Even in the years that the OTL point has existed, being above .500 has been a handy shorthand for "above average" or "on-track for the playoffs". This is way, way wrong now. If your team is 5-4-1 after 10 games this year, that doesn't sound that bad, but you're on pace for 10th or 11th place.

Guaranteed that 20-30 games into the season, the pundits will be talking about how incredibly competitive so many teams in each conference are, instead of noting that 11 or 12 teams above .500 is a statistically inevitable consequence of the method of awarding points (in fact, bookmark this comment and check it on Dec. 15).

In short, absolute point totals don't matter, but this is useful stuff to understand if you want to understand the NHL this season.

I don't think the inter/intra- conference thing makes any difference (at least, relative to last season). The point for is important no matter what; the point against is meaningless against the other conference, meaningful in your own (plus there's only 10 games against the other conference this year).

Lastly, there is virtually no circumstances under which a team this year will open it up in the 3rd to try to "put it away in regulation". 9th-place playing 8th-place in the last 5 games of the season is about it.

Reg. W = 2 pts
Reg. T = 1.5 pts
Reg. L = 0 pts

If you acknowledge that "incentives matter" then being tied in the 3rd = Operation Shutdown.

In other words, you think Hockey Fans & Pundits are so dumb, that they will not understand that looking at the actual number of points their team has relative to other teams is better than looking at the winning percentage.

You may be right; but, I honestly can't recall ever having a single NHL water-cooler conversation where winning percentage was even mentioned, nevermind used as a guide for how well the team is doing.

The fact that the NHL Standings don't typically show winning percentage may be one reason.

I think the main thing to take away from this is that there are going to be a lot of very boring third periods played this year. Particularly when playing outside your conference, there's absolutely zero incentive to take chances in order to win in regulation: the risk of losing in regulation by far outweighs the reward of winning in regulation.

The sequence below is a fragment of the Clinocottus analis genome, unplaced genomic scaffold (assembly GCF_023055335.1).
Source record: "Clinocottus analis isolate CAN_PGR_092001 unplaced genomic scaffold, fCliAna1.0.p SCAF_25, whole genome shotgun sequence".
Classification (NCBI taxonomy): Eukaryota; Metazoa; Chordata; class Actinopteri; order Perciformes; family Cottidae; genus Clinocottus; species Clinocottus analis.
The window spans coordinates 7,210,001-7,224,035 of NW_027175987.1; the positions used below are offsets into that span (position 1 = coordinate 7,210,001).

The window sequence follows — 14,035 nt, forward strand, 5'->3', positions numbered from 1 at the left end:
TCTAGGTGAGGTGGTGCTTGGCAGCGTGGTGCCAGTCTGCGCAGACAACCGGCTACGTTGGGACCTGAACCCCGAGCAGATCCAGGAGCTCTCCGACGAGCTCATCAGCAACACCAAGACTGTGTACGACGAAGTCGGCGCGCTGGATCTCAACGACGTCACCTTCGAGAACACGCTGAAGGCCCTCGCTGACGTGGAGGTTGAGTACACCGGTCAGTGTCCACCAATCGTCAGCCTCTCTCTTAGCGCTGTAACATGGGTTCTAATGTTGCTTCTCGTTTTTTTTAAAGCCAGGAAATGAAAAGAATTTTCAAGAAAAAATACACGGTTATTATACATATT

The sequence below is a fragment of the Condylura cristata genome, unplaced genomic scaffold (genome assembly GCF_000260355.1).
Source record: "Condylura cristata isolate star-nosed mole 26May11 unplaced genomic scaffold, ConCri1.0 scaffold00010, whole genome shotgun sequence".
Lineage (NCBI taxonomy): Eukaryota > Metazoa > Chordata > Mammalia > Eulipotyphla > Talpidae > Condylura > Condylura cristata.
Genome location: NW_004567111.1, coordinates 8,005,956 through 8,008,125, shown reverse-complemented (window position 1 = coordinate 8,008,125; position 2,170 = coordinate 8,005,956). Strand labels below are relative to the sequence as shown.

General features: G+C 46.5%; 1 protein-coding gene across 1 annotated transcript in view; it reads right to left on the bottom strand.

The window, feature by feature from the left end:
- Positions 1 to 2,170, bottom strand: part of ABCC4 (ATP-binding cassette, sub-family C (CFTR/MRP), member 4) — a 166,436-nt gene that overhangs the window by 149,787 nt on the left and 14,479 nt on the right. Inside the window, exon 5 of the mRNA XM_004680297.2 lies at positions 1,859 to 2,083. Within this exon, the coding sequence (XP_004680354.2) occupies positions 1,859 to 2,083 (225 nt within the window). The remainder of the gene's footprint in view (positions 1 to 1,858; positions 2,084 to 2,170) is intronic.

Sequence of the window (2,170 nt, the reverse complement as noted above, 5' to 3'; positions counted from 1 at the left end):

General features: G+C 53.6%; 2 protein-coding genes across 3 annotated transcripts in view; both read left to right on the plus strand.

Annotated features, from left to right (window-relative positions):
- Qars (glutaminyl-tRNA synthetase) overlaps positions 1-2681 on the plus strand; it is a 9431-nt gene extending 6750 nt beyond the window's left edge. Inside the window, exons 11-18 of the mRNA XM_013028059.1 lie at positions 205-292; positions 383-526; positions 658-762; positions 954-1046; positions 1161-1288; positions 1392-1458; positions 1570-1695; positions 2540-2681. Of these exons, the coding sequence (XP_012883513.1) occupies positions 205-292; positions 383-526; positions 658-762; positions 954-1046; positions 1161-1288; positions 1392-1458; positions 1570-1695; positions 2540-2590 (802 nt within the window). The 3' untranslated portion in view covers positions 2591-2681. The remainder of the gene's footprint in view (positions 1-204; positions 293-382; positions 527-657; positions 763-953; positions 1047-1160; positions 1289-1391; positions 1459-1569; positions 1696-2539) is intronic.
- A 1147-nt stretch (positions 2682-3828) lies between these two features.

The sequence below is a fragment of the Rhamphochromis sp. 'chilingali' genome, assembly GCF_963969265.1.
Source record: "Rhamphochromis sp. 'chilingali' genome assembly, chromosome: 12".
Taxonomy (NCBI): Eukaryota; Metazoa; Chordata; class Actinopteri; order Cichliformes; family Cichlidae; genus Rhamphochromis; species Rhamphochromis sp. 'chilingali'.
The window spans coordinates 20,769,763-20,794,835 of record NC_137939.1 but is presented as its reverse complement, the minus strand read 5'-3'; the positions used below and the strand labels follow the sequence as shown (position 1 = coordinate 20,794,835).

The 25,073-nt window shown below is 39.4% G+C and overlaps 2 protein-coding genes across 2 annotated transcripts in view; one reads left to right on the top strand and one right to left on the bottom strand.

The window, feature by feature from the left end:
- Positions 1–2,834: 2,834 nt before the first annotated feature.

Add to this the fact that a weak team with strong goalie will play to get to the shootout every night in hopes that the goalie will steal the extra point, and the new rules are a recipe for a very boring season.

Of course, the solution is simple -- grant 3 points for a regulation win. But Gary apparently didn't want to mess with the history of the game. (Which makes no sense, since, as this post clearly indicates, point totals now will bear no resemblance to point totals in the past.)

I think the main thing to take away from this is that there are going to be a lot of very boring third periods played this year.

Agreed. Matt makes this point especially well in the original post he links above.

Although I will say that I didn't really notice a drop of in third period excitement with the introduction of points for OTL (although as Matt shows, this was only worth 1.2 points vs 1.5, so the incentive to survive regulation time was less).

The other thing to note is that invariably when teams try to protect leads, their play usually deteriorates, and they end up losing it anyway. Who knows, it might be the case that both teams trying to protect a tie won't work out as well as predicted, leading to some rather interesting third periods.

"The other thing to note is that invariably when teams try to protect leads, their play usually deteriorates, and they end up losing it anyway."

That is a very un-scientific statement. Have you not read "Moneyball"? Do you have any statistics to back that thing up? Otherwise, my friend, I must declare it to be unworthy of my noting.

I'm still waiting for Scotty Bowman and a posthumous Herb Brooks to publish Moneypuck.

Post a Comment

<< Home

This page is powered by Blogger. Isn't yours?